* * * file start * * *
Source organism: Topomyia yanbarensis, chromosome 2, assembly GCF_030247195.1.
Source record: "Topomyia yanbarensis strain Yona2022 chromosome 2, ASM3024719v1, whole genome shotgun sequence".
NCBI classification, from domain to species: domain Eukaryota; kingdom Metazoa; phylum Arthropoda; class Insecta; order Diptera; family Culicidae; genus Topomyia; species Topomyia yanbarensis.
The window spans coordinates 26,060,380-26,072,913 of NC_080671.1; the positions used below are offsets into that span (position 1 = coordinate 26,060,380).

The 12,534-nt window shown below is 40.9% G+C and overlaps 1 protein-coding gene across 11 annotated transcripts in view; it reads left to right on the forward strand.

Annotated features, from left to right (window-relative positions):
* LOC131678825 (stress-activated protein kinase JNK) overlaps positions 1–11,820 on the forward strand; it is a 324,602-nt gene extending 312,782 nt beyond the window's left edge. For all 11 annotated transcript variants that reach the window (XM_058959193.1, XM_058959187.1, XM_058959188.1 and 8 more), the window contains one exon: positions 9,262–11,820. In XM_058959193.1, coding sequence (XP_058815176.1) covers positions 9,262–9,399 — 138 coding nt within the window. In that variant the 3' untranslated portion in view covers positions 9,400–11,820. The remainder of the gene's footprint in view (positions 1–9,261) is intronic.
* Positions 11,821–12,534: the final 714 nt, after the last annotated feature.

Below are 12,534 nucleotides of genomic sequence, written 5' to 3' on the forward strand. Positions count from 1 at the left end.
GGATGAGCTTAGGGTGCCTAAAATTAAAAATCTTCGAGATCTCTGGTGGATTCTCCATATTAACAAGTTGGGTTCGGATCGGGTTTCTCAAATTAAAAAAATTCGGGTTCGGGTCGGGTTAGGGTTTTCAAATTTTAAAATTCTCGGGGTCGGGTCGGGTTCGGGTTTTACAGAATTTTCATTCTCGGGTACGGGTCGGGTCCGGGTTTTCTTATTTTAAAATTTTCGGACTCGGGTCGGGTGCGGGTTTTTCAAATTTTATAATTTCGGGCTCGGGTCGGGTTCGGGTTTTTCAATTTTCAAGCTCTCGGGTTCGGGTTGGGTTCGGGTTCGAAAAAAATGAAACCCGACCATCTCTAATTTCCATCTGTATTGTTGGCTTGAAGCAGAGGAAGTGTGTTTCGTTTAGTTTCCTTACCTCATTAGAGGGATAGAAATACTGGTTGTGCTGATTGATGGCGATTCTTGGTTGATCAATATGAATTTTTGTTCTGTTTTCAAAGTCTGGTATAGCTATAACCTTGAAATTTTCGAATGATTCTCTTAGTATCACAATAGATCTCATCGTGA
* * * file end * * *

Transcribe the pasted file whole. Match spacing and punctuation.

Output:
Source organism: Topomyia yanbarensis, chromosome 2, assembly GCF_030247195.1.
Source record: "Topomyia yanbarensis strain Yona2022 chromosome 2, ASM3024719v1, whole genome shotgun sequence".
NCBI classification, from domain to species: domain Eukaryota; kingdom Metazoa; phylum Arthropoda; class Insecta; order Diptera; family Culicidae; genus Topomyia; species Topomyia yanbarensis.
The window spans coordinates 26,060,380-26,072,913 of NC_080671.1; the positions used below are offsets into that span (position 1 = coordinate 26,060,380).

The 12,534-nt window shown below is 40.9% G+C and overlaps 1 protein-coding gene across 11 annotated transcripts in view; it reads left to right on the forward strand.

Annotated features, from left to right (window-relative positions):
* LOC131678825 (stress-activated protein kinase JNK) overlaps positions 1–11,820 on the forward strand; it is a 324,602-nt gene extending 312,782 nt beyond the window's left edge. For all 11 annotated transcript variants that reach the window (XM_058959193.1, XM_058959187.1, XM_058959188.1 and 8 more), the window contains one exon: positions 9,262–11,820. In XM_058959193.1, coding sequence (XP_058815176.1) covers positions 9,262–9,399 — 138 coding nt within the window. In that variant the 3' untranslated portion in view covers positions 9,400–11,820. The remainder of the gene's footprint in view (positions 1–9,261) is intronic.
* Positions 11,821–12,534: the final 714 nt, after the last annotated feature.

Below are 12,534 nucleotides of genomic sequence, written 5' to 3' on the forward strand. Positions count from 1 at the left end.
GGATGAGCTTAGGGTGCCTAAAATTAAAAATCTTCGAGATCTCTGGTGGATTCTCCATATTAACAAGTTGGGTTCGGATCGGGTTTCTCAAATTAAAAAAATTCGGGTTCGGGTCGGGTTAGGGTTTTCAAATTTTAAAATTCTCGGGGTCGGGTCGGGTTCGGGTTTTACAGAATTTTCATTCTCGGGTACGGGTCGGGTCCGGGTTTTCTTATTTTAAAATTTTCGGACTCGGGTCGGGTGCGGGTTTTTCAAATTTTATAATTTCGGGCTCGGGTCGGGTTCGGGTTTTTCAATTTTCAAGCTCTCGGGTTCGGGTTGGGTTCGGGTTCGAAAAAAATGAAACCCGACCATCTCTAATTTCCATCTGTATTGTTGGCTTGAAGCAGAGGAAGTGTGTTTCGTTTAGTTTCCTTACCTCATTAGAGGGATAGAAATACTGGTTGTGCTGATTGATGGCGATTCTTGGTTGATCAATATGAATTTTTGTTCTGTTTTCAAAGTCTGGTATAGCTATAACCTTGAAATTTTCGAATGATTCTCTTAGTATCACAATAGATCTCATCGTGA